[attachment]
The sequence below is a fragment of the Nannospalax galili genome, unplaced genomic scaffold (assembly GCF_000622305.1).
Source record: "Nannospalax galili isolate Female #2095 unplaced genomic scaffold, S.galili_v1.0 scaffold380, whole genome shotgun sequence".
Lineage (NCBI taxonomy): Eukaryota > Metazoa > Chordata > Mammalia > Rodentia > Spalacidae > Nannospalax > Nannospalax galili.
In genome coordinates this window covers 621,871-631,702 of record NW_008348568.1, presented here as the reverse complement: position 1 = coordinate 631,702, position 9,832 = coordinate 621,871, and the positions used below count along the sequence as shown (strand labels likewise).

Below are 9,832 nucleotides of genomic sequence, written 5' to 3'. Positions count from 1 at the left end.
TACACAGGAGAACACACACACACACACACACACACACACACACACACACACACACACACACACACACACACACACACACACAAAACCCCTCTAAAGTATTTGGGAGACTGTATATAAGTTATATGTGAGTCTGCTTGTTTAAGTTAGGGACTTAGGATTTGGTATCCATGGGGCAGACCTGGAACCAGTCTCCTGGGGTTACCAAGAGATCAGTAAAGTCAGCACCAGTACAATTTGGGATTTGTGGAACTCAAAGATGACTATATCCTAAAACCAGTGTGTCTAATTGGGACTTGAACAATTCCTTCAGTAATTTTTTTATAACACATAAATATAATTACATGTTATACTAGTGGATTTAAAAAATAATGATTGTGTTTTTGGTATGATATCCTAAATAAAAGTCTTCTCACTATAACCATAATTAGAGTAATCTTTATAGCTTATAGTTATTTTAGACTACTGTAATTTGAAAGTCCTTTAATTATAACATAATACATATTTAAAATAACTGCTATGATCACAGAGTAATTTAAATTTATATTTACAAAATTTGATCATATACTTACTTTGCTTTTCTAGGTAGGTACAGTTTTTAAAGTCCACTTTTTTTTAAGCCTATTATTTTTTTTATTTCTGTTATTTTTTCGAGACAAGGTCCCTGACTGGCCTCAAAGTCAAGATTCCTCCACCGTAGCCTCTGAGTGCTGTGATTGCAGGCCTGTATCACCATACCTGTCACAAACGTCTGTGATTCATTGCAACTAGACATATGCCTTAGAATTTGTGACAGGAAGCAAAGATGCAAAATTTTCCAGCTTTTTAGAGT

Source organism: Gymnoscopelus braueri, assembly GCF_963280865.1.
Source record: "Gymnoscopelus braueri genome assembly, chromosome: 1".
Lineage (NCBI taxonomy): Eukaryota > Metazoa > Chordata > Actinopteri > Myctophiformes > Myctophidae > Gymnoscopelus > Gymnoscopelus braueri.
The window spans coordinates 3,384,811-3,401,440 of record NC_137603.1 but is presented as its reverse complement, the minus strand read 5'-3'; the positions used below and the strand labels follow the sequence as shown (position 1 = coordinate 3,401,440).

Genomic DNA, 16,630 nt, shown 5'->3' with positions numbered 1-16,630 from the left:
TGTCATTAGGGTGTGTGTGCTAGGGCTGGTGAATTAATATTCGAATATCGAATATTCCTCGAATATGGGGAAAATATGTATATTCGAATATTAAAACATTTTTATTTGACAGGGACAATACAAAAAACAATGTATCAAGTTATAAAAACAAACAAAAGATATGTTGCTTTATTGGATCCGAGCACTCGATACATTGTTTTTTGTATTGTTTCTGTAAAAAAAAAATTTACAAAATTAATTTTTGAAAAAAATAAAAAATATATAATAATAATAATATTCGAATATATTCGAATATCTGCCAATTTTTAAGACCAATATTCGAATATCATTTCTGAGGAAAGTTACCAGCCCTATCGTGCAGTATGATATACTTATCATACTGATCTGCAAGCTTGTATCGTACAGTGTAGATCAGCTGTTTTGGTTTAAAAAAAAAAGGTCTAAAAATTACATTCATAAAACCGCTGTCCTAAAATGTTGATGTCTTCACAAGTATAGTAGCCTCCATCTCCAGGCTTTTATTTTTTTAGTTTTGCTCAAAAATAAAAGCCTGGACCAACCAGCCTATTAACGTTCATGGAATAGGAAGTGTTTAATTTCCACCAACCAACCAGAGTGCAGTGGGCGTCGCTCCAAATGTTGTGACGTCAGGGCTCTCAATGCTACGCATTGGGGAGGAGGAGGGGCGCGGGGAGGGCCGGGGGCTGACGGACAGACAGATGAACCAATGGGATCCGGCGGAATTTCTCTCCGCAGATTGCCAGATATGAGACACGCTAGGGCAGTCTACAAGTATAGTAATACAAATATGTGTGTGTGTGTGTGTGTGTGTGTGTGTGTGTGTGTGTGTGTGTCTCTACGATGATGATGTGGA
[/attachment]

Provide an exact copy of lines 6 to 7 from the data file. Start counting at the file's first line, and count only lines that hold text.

TACACAGGAGAACACACACACACACACACACACACACACACACACACACACACACACACACACACACACACACACACACACAAAACCCCTCTAAAGTATTTGGGAGACTGTATATAAGTTATATGTGAGTCTGCTTGTTTAAGTTAGGGACTTAGGATTTGGTATCCATGGGGCAGACCTGGAACCAGTCTCCTGGGGTTACCAAGAGATCAGTAAAGTCAGCACCAGTACAATTTGGGATTTGTGGAACTCAAAGATGACTATATCCTAAAACCAGTGTGTCTAATTGGGACTTGAACAATTCCTTCAGTAATTTTTTTATAACACATAAATATAATTACATGTTATACTAGTGGATTTAAAAAATAATGATTGTGTTTTTGGTATGATATCCTAAATAAAAGTCTTCTCACTATAACCATAATTAGAGTAATCTTTATAGCTTATAGTTATTTTAGACTACTGTAATTTGAAAGTCCTTTAATTATAACATAATACATATTTAAAATAACTGCTATGATCACAGAGTAATTTAAATTTATATTTACAAAATTTGATCATATACTTACTTTGCTTTTCTAGGTAGGTACAGTTTTTAAAGTCCACTTTTTTTTAAGCCTATTATTTTTTTTATTTCTGTTATTTTTTCGAGACAAGGTCCCTGACTGGCCTCAAAGTCAAGATTCCTCCACCGTAGCCTCTGAGTGCTGTGATTGCAGGCCTGTATCACCATACCTGTCACAAACGTCTGTGATTCATTGCAACTAGACATATGCCTTAGAATTTGTGACAGGAAGCAAAGATGCAAAATTTTCCAGCTTTTTAGAGT

Source organism: Gymnoscopelus braueri, assembly GCF_963280865.1.